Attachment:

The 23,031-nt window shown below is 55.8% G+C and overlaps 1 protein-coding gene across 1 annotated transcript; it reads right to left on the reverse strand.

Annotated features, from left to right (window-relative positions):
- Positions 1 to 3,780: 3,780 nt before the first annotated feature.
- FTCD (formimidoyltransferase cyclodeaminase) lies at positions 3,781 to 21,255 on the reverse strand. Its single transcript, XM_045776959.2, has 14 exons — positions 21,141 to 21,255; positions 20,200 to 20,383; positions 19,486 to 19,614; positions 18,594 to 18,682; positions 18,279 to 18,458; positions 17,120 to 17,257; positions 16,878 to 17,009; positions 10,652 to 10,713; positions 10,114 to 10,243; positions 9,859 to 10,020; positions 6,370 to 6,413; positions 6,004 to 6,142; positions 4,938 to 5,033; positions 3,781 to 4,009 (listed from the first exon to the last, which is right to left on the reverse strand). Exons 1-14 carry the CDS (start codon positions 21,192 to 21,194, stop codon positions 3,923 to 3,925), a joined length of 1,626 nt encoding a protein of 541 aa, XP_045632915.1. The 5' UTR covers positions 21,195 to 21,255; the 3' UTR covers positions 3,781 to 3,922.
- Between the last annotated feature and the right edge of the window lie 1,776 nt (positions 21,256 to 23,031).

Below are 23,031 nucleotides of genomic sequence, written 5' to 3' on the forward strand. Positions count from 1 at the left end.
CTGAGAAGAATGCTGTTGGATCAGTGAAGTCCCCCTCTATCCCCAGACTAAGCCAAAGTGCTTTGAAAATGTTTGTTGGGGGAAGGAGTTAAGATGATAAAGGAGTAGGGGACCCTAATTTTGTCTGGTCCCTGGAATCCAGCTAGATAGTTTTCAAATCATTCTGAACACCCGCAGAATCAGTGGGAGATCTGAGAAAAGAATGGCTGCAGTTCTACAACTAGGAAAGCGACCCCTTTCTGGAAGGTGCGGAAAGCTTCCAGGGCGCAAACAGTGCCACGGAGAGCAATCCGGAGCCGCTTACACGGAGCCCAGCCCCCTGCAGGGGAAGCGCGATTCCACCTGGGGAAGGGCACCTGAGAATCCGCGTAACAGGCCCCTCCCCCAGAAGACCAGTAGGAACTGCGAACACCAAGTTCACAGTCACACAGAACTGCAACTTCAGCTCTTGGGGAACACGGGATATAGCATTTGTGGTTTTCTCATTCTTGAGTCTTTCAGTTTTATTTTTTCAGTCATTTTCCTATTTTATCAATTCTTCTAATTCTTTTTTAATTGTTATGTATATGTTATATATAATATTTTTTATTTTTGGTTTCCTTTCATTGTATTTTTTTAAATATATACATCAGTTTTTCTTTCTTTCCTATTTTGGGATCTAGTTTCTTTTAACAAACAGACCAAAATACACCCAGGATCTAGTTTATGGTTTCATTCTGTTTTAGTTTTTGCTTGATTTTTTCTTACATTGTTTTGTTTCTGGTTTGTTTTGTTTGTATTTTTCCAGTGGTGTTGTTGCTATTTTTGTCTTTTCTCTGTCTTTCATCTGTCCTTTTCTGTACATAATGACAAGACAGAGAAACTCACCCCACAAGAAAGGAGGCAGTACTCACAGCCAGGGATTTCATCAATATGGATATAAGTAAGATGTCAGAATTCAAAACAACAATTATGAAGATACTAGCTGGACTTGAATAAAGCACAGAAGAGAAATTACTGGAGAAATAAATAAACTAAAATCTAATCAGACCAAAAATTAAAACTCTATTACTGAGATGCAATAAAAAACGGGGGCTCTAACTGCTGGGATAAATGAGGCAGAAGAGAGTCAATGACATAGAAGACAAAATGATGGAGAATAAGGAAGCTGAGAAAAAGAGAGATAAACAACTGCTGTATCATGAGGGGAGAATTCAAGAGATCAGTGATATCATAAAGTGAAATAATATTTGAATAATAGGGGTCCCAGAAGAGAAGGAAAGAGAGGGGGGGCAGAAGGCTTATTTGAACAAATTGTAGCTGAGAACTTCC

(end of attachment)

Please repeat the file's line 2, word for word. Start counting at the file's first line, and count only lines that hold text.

Annotated features, from left to right (window-relative positions):